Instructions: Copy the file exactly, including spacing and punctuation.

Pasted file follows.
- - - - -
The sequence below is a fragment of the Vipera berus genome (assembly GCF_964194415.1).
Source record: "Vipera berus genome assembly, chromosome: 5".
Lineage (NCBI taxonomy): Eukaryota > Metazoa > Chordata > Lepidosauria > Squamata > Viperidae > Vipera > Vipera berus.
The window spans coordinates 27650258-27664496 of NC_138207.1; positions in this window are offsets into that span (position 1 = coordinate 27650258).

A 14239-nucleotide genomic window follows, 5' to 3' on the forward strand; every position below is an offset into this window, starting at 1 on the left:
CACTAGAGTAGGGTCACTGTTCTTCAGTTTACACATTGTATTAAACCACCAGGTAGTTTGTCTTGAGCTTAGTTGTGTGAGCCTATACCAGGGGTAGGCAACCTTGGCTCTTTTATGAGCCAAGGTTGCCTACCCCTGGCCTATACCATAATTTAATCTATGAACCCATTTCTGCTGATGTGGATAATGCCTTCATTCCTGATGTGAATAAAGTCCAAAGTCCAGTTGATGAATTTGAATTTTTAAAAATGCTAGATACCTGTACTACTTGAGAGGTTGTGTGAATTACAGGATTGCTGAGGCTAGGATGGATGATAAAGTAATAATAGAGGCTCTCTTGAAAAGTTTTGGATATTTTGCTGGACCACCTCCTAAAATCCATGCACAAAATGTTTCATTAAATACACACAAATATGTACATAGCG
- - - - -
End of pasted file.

The sequence below is a fragment of the Vipera berus genome (assembly GCF_964194415.1).
Source record: "Vipera berus genome assembly, chromosome: 5".
Lineage (NCBI taxonomy): Eukaryota > Metazoa > Chordata > Lepidosauria > Squamata > Viperidae > Vipera > Vipera berus.
The window spans coordinates 27650258-27664496 of NC_138207.1; positions in this window are offsets into that span (position 1 = coordinate 27650258).

A 14239-nucleotide genomic window follows, 5' to 3' on the forward strand; every position below is an offset into this window, starting at 1 on the left:
CACTAGAGTAGGGTCACTGTTCTTCAGTTTACACATTGTATTAAACCACCAGGTAGTTTGTCTTGAGCTTAGTTGTGTGAGCCTATACCAGGGGTAGGCAACCTTGGCTCTTTTATGAGCCAAGGTTGCCTACCCCTGGCCTATACCATAATTTAATCTATGAACCCATTTCTGCTGATGTGGATAATGCCTTCATTCCTGATGTGAATAAAGTCCAAAGTCCAGTTGATGAATTTGAATTTTTAAAAATGCTAGATACCTGTACTACTTGAGAGGTTGTGTGAATTACAGGATTGCTGAGGCTAGGATGGATGATAAAGTAATAATAGAGGCTCTCTTGAAAAGTTTTGGATATTTTGCTGGACCACCTCCTAAAATCCATGCACAAAATGTTTCATTAAATACACACAAATATGTACATAGCG